Banks see margin pressures due to RBI double whammy
May, 04th 2011
The RBI's higher-than-expected rate actions together with a rise in savings rate could put Indian banks in a tight spot as they struggle with higher borrowing costs compounded by the inability to raise lending rates sharply on concerns of moderating loan demand.
The central bank's move saw bankers scrambling to chalk out plans to minimise the impact of the strong monetary and prudential tightening along with a rise in savings bank rate on their margins and profits.
Most banks are planning to raise lending rates very soon to pass on the higher cost of funds, in turn aiding faster monetary policy transmission.
State Bank of India chairman Pratip Chaudhuri sees the sector raising rates by 25-50 basis points in 2-3 months. However, he added, banks will be cautious in passing on the cost increases to customers as it could dampen demand for loans.
"There will be some additional cost to the bank -- some part of that will be offset by raising lending rates and some will be absorbed," said Ashok Dutt, executive director, Dena Bank.
The RBI raised the repo and reverse repo rate by a larger-than-expected 50 basis points to battle a stubbornly high inflation.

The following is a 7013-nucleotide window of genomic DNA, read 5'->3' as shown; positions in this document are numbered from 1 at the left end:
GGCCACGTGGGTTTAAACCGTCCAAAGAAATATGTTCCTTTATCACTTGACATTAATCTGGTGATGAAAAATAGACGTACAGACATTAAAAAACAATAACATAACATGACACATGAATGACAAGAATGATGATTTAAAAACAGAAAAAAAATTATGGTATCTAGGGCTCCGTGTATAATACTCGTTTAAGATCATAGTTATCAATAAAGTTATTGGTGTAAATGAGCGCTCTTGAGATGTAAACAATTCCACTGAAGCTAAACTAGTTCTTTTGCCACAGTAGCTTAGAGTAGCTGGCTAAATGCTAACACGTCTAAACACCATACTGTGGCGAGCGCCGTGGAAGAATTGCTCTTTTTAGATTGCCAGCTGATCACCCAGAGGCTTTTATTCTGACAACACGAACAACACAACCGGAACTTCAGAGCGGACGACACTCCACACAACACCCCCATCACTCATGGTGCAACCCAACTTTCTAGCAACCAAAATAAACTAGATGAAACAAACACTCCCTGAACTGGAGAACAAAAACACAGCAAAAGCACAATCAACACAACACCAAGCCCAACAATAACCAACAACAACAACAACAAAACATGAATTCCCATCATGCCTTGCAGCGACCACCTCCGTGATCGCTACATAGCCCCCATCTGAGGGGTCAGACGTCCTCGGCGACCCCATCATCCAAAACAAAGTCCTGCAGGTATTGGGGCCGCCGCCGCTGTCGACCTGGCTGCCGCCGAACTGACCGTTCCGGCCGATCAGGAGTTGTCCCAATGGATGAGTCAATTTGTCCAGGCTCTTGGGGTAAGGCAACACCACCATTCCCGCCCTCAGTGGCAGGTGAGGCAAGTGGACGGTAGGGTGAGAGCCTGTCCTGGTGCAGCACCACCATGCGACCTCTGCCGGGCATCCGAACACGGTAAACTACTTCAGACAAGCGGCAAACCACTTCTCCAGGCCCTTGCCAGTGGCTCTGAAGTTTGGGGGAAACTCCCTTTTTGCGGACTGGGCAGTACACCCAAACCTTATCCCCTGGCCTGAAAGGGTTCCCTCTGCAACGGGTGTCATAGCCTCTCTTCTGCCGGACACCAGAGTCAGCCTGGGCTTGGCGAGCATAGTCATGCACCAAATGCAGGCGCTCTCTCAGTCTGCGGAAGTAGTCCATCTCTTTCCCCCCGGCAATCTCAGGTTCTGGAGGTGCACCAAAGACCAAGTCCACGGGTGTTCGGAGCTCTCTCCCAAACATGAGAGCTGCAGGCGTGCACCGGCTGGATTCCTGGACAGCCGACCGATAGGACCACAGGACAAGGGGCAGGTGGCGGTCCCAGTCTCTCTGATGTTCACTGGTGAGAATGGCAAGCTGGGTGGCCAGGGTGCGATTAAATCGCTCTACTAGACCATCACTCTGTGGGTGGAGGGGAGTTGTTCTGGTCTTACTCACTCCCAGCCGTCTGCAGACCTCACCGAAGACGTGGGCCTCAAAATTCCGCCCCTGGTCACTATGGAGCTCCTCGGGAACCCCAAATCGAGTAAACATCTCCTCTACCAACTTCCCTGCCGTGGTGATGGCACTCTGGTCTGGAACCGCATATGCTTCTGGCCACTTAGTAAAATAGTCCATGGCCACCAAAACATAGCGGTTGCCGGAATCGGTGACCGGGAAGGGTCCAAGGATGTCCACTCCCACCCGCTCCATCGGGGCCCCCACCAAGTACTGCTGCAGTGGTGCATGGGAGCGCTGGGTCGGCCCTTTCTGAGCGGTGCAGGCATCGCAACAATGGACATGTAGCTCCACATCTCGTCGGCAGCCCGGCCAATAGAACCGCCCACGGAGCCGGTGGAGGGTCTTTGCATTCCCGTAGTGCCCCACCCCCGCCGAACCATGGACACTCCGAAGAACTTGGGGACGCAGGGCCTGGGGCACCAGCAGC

It also raised the savings bank deposit rates by 50 basis points to 4% with immediate effect and increased the provisioning requirement on certain categories of non-performing advances and restructured advances.
"Policy rates and savings rate have gone up. So depending on banks, 10-15 basis points impact will definitely happen. Then, there is provisioning requirement on restructured assets," said Chanda Kochhar, managing director and chief executive officer, ICICI Bank.
"And of course we should remember that transmission of the previous rate increases has not fully happened. So these are the 4-5 factors which will lead to increase in lending rates. A large part of the (policy rate) increase will be passed on."
State-run lender IDBI Bank on Tuesday raised its benchmark prime lending rate and base rate by 50 basis points each to 14.5% and 10% respectively due to higher cost of funds.
A senior official at state-run Bank of India said domestic net interest margin is likely to come down by 13 basis points, while its global NIM will take a hit of 10 basis points.
Another mid-sized lender, Union Bank, also sees a 10 basis point impact on NIM, while Bank of Baroda said cost of deposit will go up by 12-15 basis points.
"Naturally, the savings bank cost will have a bearing on the total cost of deposits, and in turn it will result in increase in base rate because base rate is a combination of cost of funds," said N. Seshadri, executive director at Bank of Baroda.
The increase in provisioning requirement is, however, unlikely to have a big impact immediately for banks as most already have higher provisioning that was prescribed by the banking regulator.
The RBI expects banks' advances to grow by 19% in fiscal 2012, lower than 21.4% in the previous year, and pegs deposits growth at 17%.
Credit growth is the biggest and most potent contributor to demand-side inflation and therefore banks -- the largest channel of loan disbursements -- are seen as the most effective tool to manage inflation.
Banks expect credit growth of 18-22% in FY12, with high interest rates impacting demand for loans from customers.